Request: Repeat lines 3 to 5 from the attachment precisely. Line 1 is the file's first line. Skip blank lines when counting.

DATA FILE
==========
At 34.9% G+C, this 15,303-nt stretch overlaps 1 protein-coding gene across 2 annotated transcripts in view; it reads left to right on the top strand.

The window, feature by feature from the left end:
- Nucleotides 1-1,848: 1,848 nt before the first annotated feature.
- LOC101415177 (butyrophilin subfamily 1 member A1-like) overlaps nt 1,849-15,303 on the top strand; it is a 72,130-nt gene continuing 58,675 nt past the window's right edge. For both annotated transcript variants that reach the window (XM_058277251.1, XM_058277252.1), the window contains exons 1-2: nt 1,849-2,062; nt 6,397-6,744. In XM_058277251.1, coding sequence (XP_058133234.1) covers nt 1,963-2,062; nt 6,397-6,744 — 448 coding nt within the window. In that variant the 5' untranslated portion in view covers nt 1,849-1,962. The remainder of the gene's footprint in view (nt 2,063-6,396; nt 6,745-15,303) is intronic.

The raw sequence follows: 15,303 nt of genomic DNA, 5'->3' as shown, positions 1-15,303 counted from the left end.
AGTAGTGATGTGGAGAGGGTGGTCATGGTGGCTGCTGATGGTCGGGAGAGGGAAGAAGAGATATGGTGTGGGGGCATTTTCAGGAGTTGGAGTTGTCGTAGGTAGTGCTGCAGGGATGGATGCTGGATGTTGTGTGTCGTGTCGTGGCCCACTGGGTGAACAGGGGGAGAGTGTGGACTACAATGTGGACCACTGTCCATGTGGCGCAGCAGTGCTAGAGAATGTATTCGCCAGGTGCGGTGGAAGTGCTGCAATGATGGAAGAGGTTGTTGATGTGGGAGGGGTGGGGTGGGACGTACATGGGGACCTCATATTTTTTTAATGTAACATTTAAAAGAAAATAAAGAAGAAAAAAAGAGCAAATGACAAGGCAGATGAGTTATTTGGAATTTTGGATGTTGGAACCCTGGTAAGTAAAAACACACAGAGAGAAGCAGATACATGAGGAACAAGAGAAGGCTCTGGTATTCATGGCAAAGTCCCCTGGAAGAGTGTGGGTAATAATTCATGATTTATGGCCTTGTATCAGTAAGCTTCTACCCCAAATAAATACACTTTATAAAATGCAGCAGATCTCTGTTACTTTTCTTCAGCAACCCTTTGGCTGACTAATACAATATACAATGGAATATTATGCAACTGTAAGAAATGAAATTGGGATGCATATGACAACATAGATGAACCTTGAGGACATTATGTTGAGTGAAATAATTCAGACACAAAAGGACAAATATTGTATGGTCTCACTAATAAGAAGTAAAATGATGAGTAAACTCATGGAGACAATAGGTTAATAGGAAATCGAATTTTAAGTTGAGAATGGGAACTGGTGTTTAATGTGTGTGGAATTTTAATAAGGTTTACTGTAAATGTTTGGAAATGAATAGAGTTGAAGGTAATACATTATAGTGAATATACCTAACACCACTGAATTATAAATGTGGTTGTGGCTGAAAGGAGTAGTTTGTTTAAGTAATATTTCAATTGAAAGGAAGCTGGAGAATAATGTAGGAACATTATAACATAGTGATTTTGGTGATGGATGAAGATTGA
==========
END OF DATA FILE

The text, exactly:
- Nucleotides 1-1,848: 1,848 nt before the first annotated feature.
- LOC101415177 (butyrophilin subfamily 1 member A1-like) overlaps nt 1,849-15,303 on the top strand; it is a 72,130-nt gene continuing 58,675 nt past the window's right edge. For both annotated transcript variants that reach the window (XM_058277251.1, XM_058277252.1), the window contains exons 1-2: nt 1,849-2,062; nt 6,397-6,744. In XM_058277251.1, coding sequence (XP_058133234.1) covers nt 1,963-2,062; nt 6,397-6,744 — 448 coding nt within the window. In that variant the 5' untranslated portion in view covers nt 1,849-1,962. The remainder of the gene's footprint in view (nt 2,063-6,396; nt 6,745-15,303) is intronic.

The raw sequence follows: 15,303 nt of genomic DNA, 5'->3' as shown, positions 1-15,303 counted from the left end.